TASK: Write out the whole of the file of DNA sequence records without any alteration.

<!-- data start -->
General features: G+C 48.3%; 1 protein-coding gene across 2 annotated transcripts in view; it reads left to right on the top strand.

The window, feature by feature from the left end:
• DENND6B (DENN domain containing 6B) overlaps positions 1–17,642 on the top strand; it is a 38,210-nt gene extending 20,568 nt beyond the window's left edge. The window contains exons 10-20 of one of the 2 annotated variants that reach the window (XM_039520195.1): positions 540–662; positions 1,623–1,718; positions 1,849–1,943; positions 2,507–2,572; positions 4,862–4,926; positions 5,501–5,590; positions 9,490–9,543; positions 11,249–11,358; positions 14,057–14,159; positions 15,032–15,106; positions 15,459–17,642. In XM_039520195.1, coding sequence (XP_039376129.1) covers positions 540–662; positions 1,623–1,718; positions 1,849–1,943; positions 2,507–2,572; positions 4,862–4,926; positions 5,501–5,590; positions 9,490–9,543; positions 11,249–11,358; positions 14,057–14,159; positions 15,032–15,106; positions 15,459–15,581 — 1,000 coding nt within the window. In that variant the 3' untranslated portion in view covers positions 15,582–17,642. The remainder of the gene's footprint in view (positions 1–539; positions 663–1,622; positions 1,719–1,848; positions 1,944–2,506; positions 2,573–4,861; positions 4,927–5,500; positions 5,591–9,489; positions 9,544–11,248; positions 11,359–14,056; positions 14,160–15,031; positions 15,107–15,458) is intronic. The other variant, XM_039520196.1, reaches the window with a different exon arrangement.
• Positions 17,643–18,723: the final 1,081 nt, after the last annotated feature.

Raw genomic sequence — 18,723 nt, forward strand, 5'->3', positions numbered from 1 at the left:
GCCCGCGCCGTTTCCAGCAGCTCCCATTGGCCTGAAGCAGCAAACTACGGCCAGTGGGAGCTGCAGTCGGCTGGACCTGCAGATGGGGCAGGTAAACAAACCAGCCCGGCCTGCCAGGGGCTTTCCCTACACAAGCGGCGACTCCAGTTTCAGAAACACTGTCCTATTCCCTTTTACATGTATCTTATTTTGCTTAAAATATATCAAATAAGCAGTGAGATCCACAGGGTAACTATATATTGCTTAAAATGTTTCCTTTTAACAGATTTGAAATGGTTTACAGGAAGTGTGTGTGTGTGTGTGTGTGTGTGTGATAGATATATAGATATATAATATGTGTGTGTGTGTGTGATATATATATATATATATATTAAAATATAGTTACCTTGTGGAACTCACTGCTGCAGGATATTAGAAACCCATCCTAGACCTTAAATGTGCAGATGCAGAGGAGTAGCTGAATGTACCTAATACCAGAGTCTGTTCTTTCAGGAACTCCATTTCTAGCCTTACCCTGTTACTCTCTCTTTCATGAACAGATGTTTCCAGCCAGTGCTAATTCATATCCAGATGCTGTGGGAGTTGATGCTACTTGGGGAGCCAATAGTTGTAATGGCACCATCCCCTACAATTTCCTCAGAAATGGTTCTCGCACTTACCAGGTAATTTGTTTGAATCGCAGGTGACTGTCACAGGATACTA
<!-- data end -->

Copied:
General features: G+C 48.3%; 1 protein-coding gene across 2 annotated transcripts in view; it reads left to right on the top strand.

The window, feature by feature from the left end:
• DENND6B (DENN domain containing 6B) overlaps positions 1–17,642 on the top strand; it is a 38,210-nt gene extending 20,568 nt beyond the window's left edge. The window contains exons 10-20 of one of the 2 annotated variants that reach the window (XM_039520195.1): positions 540–662; positions 1,623–1,718; positions 1,849–1,943; positions 2,507–2,572; positions 4,862–4,926; positions 5,501–5,590; positions 9,490–9,543; positions 11,249–11,358; positions 14,057–14,159; positions 15,032–15,106; positions 15,459–17,642. In XM_039520195.1, coding sequence (XP_039376129.1) covers positions 540–662; positions 1,623–1,718; positions 1,849–1,943; positions 2,507–2,572; positions 4,862–4,926; positions 5,501–5,590; positions 9,490–9,543; positions 11,249–11,358; positions 14,057–14,159; positions 15,032–15,106; positions 15,459–15,581 — 1,000 coding nt within the window. In that variant the 3' untranslated portion in view covers positions 15,582–17,642. The remainder of the gene's footprint in view (positions 1–539; positions 663–1,622; positions 1,719–1,848; positions 1,944–2,506; positions 2,573–4,861; positions 4,927–5,500; positions 5,591–9,489; positions 9,544–11,248; positions 11,359–14,056; positions 14,160–15,031; positions 15,107–15,458) is intronic. The other variant, XM_039520196.1, reaches the window with a different exon arrangement.
• Positions 17,643–18,723: the final 1,081 nt, after the last annotated feature.

Raw genomic sequence — 18,723 nt, forward strand, 5'->3', positions numbered from 1 at the left:
GCCCGCGCCGTTTCCAGCAGCTCCCATTGGCCTGAAGCAGCAAACTACGGCCAGTGGGAGCTGCAGTCGGCTGGACCTGCAGATGGGGCAGGTAAACAAACCAGCCCGGCCTGCCAGGGGCTTTCCCTACACAAGCGGCGACTCCAGTTTCAGAAACACTGTCCTATTCCCTTTTACATGTATCTTATTTTGCTTAAAATATATCAAATAAGCAGTGAGATCCACAGGGTAACTATATATTGCTTAAAATGTTTCCTTTTAACAGATTTGAAATGGTTTACAGGAAGTGTGTGTGTGTGTGTGTGTGTGTGTGATAGATATATAGATATATAATATGTGTGTGTGTGTGTGATATATATATATATATATATTAAAATATAGTTACCTTGTGGAACTCACTGCTGCAGGATATTAGAAACCCATCCTAGACCTTAAATGTGCAGATGCAGAGGAGTAGCTGAATGTACCTAATACCAGAGTCTGTTCTTTCAGGAACTCCATTTCTAGCCTTACCCTGTTACTCTCTCTTTCATGAACAGATGTTTCCAGCCAGTGCTAATTCATATCCAGATGCTGTGGGAGTTGATGCTACTTGGGGAGCCAATAGTTGTAATGGCACCATCCCCTACAATTTCCTCAGAAATGGTTCTCGCACTTACCAGGTAATTTGTTTGAATCGCAGGTGACTGTCACAGGATACTA